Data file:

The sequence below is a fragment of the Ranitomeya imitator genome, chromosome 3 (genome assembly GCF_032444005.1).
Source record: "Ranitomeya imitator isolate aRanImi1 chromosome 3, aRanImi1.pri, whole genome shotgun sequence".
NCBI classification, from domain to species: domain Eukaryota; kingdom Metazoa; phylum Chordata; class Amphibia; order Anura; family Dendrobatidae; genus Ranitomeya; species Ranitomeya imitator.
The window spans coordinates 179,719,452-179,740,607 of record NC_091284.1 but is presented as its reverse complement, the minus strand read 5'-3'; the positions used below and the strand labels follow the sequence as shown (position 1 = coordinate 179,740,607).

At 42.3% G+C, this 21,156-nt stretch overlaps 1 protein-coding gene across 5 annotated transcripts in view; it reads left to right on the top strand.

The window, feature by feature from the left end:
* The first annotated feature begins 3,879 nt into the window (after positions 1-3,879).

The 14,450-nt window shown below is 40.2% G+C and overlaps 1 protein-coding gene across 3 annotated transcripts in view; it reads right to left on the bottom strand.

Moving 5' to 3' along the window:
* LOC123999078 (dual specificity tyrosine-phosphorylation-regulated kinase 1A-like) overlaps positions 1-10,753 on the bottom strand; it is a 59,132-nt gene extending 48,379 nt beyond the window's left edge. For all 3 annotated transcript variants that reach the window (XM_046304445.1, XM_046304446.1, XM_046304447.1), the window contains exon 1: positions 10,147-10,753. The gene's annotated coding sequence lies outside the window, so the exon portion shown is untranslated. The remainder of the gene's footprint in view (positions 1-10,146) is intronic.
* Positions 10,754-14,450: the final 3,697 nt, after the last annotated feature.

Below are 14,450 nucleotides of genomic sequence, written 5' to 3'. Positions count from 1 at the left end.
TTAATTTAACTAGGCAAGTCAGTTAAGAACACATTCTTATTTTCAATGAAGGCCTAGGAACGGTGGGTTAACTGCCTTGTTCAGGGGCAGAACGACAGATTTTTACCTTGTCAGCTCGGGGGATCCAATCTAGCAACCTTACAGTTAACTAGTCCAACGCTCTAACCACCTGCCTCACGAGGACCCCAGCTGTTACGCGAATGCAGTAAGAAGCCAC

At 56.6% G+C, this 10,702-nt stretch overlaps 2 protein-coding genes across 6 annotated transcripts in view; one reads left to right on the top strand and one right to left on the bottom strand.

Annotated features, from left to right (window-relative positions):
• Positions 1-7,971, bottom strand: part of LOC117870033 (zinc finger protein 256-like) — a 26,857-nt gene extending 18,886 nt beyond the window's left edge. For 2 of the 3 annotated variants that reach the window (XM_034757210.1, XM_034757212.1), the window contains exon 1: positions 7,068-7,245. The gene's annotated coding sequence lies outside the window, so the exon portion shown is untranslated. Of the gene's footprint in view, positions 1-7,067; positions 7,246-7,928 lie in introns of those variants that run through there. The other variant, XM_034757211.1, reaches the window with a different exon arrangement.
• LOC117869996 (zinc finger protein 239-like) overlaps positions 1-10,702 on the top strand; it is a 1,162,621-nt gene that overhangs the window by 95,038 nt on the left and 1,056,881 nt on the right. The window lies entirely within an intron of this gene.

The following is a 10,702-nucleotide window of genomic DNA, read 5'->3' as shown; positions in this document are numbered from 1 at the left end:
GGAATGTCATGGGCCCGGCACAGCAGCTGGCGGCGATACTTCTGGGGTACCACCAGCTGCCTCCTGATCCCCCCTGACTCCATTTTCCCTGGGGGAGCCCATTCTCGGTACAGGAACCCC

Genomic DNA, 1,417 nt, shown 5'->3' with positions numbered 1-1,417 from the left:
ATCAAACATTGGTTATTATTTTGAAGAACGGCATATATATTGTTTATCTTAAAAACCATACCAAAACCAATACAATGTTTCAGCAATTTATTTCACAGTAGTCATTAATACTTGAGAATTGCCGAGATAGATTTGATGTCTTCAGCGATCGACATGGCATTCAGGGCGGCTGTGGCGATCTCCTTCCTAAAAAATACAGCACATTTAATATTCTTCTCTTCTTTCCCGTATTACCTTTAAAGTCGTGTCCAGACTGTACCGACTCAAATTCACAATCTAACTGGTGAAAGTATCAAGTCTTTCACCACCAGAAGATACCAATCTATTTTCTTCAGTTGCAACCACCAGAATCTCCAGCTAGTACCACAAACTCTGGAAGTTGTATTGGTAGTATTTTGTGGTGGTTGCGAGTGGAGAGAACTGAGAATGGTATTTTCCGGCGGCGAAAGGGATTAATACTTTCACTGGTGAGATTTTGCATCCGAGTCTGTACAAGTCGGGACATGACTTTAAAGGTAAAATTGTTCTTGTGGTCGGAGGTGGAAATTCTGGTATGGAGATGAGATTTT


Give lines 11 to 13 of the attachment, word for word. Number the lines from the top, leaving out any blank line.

* Positions 10,754-14,450: the final 3,697 nt, after the last annotated feature.

Below are 14,450 nucleotides of genomic sequence, written 5' to 3'. Positions count from 1 at the left end.
TTAATTTAACTAGGCAAGTCAGTTAAGAACACATTCTTATTTTCAATGAAGGCCTAGGAACGGTGGGTTAACTGCCTTGTTCAGGGGCAGAACGACAGATTTTTACCTTGTCAGCTCGGGGGATCCAATCTAGCAACCTTACAGTTAACTAGTCCAACGCTCTAACCACCTGCCTCACGAGGACCCCAGCTGTTACGCGAATGCAGTAAGAAGCCAC